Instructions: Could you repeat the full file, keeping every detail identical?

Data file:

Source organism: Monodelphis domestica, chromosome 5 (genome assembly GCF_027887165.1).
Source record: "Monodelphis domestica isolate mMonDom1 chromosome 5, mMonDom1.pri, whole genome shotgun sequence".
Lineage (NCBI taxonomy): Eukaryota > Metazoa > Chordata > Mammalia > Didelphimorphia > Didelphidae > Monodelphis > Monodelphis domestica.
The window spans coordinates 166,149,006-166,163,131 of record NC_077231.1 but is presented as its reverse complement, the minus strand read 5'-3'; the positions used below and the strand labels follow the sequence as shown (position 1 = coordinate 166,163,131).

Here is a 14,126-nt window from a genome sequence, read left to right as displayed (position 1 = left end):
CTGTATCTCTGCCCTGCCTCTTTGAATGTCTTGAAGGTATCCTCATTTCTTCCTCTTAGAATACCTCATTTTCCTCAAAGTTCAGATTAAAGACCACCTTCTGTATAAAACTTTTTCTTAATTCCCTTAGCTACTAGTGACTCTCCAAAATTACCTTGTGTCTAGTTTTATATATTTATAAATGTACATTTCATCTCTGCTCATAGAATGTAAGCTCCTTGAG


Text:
Source organism: Monodelphis domestica, chromosome 5 (genome assembly GCF_027887165.1).
Source record: "Monodelphis domestica isolate mMonDom1 chromosome 5, mMonDom1.pri, whole genome shotgun sequence".
Lineage (NCBI taxonomy): Eukaryota > Metazoa > Chordata > Mammalia > Didelphimorphia > Didelphidae > Monodelphis > Monodelphis domestica.
The window spans coordinates 166,149,006-166,163,131 of record NC_077231.1 but is presented as its reverse complement, the minus strand read 5'-3'; the positions used below and the strand labels follow the sequence as shown (position 1 = coordinate 166,163,131).

Here is a 14,126-nt window from a genome sequence, read left to right as displayed (position 1 = left end):
CTGTATCTCTGCCCTGCCTCTTTGAATGTCTTGAAGGTATCCTCATTTCTTCCTCTTAGAATACCTCATTTTCCTCAAAGTTCAGATTAAAGACCACCTTCTGTATAAAACTTTTTCTTAATTCCCTTAGCTACTAGTGACTCTCCAAAATTACCTTGTGTCTAGTTTTATATATTTATAAATGTACATTTCATCTCTGCTCATAGAATGTAAGCTCCTTGAG